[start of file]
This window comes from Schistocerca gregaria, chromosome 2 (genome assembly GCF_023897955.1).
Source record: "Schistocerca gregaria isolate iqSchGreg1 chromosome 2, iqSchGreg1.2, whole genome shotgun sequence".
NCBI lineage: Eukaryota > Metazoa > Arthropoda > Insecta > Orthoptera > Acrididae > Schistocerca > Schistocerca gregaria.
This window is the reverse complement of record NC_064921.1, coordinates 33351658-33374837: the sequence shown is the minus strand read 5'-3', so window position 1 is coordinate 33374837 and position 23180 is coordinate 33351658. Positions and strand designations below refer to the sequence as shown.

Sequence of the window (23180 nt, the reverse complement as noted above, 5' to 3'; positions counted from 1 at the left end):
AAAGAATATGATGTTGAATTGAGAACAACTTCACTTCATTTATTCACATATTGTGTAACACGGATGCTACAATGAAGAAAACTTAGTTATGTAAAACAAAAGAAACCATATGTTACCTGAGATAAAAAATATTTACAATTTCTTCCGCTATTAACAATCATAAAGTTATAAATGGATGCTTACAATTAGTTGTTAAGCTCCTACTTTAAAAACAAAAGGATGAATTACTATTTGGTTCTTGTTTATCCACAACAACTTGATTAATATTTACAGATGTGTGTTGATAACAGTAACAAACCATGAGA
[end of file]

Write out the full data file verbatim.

This window comes from Schistocerca gregaria, chromosome 2 (genome assembly GCF_023897955.1).
Source record: "Schistocerca gregaria isolate iqSchGreg1 chromosome 2, iqSchGreg1.2, whole genome shotgun sequence".
NCBI lineage: Eukaryota > Metazoa > Arthropoda > Insecta > Orthoptera > Acrididae > Schistocerca > Schistocerca gregaria.
This window is the reverse complement of record NC_064921.1, coordinates 33351658-33374837: the sequence shown is the minus strand read 5'-3', so window position 1 is coordinate 33374837 and position 23180 is coordinate 33351658. Positions and strand designations below refer to the sequence as shown.

Sequence of the window (23180 nt, the reverse complement as noted above, 5' to 3'; positions counted from 1 at the left end):
AAAGAATATGATGTTGAATTGAGAACAACTTCACTTCATTTATTCACATATTGTGTAACACGGATGCTACAATGAAGAAAACTTAGTTATGTAAAACAAAAGAAACCATATGTTACCTGAGATAAAAAATATTTACAATTTCTTCCGCTATTAACAATCATAAAGTTATAAATGGATGCTTACAATTAGTTGTTAAGCTCCTACTTTAAAAACAAAAGGATGAATTACTATTTGGTTCTTGTTTATCCACAACAACTTGATTAATATTTACAGATGTGTGTTGATAACAGTAACAAACCATGAGA